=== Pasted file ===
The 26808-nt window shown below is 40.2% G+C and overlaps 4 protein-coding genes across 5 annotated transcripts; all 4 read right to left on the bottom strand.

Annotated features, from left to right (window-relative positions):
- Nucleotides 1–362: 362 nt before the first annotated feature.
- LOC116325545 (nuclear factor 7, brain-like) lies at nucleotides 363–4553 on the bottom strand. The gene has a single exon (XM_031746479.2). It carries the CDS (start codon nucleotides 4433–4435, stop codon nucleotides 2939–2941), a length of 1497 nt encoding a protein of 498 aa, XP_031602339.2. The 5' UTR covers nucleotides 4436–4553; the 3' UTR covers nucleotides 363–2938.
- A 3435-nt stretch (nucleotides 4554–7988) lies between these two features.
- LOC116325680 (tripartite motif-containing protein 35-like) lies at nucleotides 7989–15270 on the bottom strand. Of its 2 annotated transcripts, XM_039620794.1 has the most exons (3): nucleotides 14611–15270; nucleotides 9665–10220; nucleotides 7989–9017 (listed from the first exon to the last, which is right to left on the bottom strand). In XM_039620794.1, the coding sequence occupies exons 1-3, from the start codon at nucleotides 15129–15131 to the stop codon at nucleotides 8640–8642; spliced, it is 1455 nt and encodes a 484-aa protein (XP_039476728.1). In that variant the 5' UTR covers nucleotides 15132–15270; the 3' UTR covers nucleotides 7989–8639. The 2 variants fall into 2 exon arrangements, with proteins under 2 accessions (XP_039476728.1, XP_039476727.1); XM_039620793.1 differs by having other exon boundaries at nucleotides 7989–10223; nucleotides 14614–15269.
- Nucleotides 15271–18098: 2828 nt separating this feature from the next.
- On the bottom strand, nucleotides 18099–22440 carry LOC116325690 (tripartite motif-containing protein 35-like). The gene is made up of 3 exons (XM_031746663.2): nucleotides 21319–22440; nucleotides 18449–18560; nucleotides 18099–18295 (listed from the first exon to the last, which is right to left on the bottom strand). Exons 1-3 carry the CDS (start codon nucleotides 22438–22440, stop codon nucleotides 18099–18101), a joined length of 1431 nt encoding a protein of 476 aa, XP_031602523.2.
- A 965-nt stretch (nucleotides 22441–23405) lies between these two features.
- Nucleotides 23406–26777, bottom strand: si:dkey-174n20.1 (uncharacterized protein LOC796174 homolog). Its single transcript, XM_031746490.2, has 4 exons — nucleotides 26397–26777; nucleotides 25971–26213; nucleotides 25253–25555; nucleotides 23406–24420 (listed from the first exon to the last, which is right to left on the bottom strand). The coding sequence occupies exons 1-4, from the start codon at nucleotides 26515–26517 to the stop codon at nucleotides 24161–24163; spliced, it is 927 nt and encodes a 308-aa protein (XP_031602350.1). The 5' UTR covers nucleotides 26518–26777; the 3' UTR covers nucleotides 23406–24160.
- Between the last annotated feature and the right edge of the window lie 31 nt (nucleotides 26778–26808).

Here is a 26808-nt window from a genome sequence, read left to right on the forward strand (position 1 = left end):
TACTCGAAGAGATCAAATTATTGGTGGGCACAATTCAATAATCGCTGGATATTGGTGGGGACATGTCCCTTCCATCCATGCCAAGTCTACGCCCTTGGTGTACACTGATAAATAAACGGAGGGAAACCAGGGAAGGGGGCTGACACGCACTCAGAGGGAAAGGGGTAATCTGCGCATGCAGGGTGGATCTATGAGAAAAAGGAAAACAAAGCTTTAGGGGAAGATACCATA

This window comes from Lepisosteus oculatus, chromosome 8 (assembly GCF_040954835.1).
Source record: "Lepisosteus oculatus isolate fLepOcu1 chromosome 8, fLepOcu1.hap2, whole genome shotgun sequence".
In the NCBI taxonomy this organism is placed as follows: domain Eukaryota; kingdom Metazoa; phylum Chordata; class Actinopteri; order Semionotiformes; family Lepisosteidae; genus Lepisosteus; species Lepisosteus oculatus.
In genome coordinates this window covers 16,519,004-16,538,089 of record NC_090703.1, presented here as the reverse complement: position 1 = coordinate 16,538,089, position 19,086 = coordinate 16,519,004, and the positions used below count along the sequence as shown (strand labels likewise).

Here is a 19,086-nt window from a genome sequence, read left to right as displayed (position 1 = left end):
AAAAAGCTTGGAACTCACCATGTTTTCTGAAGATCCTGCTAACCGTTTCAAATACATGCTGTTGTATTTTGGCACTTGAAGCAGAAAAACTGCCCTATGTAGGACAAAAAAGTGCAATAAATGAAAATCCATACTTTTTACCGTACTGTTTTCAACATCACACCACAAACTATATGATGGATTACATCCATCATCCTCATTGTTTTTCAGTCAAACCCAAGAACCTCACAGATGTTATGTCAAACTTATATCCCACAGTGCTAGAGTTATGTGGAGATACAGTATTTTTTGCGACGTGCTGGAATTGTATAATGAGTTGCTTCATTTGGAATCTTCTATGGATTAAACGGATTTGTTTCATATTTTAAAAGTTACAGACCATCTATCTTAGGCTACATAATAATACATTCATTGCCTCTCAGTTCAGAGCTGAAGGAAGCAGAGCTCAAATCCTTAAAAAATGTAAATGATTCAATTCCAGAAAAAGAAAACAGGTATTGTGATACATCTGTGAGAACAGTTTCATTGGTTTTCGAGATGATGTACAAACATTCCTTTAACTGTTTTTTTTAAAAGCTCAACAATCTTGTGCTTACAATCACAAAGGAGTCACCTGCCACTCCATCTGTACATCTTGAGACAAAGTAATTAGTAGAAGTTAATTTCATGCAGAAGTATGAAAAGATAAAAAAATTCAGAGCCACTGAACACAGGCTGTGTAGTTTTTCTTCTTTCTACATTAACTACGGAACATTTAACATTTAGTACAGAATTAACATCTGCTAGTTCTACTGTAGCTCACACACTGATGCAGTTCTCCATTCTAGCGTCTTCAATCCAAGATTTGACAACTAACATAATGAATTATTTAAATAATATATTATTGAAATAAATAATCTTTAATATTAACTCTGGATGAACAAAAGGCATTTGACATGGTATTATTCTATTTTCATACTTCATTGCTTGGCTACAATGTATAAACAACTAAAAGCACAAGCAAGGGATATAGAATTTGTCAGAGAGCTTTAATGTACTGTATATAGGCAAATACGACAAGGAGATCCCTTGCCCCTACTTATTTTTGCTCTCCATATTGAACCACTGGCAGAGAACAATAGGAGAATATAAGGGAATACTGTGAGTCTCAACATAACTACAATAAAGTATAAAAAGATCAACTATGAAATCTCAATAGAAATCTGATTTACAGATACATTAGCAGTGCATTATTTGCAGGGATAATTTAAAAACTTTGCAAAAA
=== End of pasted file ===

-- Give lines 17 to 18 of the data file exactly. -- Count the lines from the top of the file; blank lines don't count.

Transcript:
In genome coordinates this window covers 16,519,004-16,538,089 of record NC_090703.1, presented here as the reverse complement: position 1 = coordinate 16,538,089, position 19,086 = coordinate 16,519,004, and the positions used below count along the sequence as shown (strand labels likewise).

Here is a 19,086-nt window from a genome sequence, read left to right as displayed (position 1 = left end):